Ancient Egyptian Sandstone Workshop Unearthed at Gebel El-Silsila, Aswan
By Muhammed Aladdin
During excavation efforts at the Gebel El-Silsila archaeological site in Aswan, the Swedish-Egyptian mission, led by Maria Nilsson and John Ward from Lund University, came across an ancient Egyptian, New Kingdom sandstone workshop with several intact sculptures.
The finding has regained immediate international recognition as it opened the door to understanding how the artisans of antiquity decorated temples and burial sites worked.
Secretary-General of the Supreme Council of Antiquities, Mostafa Waziri, has stated that archaeologists of Gebel El-Silsila mission discovered a number of precious artifacts. Those include a sizable criosphinx, a ram-headed sphinx, carved in a similar style to the criosphinxes south of Koshnu Temple at Karnak. The newly-discovered relic dates back to the time of Amenhotep III of the 18th Dynasty.
The unearthed criosphinx measures 5 meters in length, 1.5 meters in width, and 3.5 meters in height. A smaller criosphinx, the work of a probably a young apprentice still learning, has been discovered as well.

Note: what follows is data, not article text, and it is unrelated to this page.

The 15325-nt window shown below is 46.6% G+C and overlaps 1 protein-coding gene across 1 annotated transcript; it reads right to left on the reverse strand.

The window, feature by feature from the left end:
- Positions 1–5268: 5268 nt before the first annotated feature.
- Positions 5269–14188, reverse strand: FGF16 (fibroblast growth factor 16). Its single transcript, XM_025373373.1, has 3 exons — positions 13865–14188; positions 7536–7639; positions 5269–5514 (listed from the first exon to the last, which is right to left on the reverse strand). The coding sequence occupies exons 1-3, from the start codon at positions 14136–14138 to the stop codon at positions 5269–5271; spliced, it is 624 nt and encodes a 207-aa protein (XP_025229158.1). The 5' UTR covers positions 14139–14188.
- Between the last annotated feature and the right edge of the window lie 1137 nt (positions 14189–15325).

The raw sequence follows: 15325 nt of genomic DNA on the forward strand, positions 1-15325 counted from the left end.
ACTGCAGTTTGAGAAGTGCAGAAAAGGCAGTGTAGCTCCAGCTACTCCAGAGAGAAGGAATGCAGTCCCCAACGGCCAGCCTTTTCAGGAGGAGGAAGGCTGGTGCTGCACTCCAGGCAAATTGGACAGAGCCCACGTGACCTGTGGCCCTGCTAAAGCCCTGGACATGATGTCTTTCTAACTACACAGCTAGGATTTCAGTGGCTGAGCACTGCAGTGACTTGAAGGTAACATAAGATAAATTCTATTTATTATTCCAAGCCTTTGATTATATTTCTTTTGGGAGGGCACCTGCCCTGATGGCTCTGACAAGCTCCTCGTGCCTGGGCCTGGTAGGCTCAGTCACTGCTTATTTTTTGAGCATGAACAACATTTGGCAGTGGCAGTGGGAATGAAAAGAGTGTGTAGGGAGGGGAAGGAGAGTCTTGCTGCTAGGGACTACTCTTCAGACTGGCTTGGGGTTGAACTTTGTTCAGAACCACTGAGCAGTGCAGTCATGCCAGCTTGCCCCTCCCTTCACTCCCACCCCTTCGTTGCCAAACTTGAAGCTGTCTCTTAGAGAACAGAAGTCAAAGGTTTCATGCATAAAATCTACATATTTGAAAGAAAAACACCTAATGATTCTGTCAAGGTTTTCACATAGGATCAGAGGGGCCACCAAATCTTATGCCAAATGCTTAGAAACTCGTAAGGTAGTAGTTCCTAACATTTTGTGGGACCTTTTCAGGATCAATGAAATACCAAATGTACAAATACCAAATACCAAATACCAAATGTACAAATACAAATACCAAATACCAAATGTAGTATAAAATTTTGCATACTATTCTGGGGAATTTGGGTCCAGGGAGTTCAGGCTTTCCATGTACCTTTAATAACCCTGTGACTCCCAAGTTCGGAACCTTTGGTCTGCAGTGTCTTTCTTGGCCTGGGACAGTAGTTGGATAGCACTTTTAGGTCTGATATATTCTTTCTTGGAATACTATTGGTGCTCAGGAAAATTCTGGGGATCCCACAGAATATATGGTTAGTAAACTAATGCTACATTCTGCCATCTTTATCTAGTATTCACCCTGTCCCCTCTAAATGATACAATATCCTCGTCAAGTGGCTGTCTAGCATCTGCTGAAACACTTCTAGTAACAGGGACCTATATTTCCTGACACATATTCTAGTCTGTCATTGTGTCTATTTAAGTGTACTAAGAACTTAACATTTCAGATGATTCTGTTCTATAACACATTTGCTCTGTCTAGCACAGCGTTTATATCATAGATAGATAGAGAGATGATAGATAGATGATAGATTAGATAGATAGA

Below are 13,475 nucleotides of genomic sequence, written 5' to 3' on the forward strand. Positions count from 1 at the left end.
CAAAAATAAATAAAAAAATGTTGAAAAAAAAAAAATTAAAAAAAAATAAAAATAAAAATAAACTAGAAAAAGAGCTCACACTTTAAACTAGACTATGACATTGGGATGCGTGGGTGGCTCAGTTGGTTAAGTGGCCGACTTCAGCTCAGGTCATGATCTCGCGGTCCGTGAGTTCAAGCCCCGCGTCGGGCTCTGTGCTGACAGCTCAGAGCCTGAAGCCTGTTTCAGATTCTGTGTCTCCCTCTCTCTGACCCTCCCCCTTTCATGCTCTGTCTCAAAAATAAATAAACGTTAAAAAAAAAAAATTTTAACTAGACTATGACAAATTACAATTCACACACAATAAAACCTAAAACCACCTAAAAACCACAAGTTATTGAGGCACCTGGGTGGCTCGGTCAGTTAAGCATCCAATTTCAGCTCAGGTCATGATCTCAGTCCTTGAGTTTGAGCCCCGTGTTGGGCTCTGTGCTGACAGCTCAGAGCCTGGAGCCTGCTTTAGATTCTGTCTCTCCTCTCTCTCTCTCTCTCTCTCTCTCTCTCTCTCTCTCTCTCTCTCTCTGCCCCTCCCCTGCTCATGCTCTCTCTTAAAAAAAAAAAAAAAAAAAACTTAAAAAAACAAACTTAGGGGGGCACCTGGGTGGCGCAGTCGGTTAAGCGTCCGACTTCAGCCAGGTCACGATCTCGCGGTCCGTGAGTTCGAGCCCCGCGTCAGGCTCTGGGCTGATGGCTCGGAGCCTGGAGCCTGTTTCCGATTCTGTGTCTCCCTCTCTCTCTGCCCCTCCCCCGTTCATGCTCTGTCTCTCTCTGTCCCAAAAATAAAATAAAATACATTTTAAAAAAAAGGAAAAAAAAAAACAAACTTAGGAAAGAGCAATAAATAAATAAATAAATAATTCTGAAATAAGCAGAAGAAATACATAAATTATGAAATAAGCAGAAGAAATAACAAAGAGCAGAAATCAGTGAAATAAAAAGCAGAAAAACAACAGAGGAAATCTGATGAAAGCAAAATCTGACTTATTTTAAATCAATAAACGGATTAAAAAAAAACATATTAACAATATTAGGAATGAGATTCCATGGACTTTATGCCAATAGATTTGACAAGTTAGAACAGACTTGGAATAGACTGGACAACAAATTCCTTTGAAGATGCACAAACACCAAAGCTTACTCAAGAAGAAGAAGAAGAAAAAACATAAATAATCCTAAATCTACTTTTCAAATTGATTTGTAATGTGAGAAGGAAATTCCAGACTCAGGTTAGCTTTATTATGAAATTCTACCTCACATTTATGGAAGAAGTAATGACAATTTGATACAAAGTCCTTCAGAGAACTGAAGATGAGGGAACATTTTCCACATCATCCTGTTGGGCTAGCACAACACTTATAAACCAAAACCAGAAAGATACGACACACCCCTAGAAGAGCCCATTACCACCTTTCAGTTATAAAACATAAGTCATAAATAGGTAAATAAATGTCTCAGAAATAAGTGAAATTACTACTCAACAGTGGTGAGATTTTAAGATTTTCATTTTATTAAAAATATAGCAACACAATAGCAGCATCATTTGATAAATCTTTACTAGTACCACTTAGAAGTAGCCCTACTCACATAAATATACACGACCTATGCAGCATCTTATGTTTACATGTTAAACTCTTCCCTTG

Archaeologists have suggested that the two uncovered sculptures have been preserved in rough-cut and had been set for transportation. However, it seems that a fracture in the larger statue brought the whole operation to a halt. The two were left forgotten at the workshop, until the time of the Romans, who built a quarry that, with time, buried the two sculptures underground.
Embedded in the walls of the workshop, the mission has also discovered a rough-cut uraeus, a coiled cobra, destined to crown the head of the larger criosphinx. Furthermore, a blank, round-top Stella was also uncovered.
According to the statement of Director General of the Aswan and Nubia Antiquities, Abel-Moniem Saeed, hundreds of hieroglyphic fragments that belonged to a destroyed Naos of Amenhotep III, fragments of a falcon sculpture, as well as parts of an obelisk with an intact pyramidion were retrieved.
Prior to the discovery, the Egyptology community has long thought that the site at Gebel El-Silsila has been a Roman quarry. However, the recent findings shed light on the presence of ancient Egyptian artisans predating the existence of Rome.
The workshop shows the different architectural elements of ancient Egypt, and how their use helped bring temples to greatness.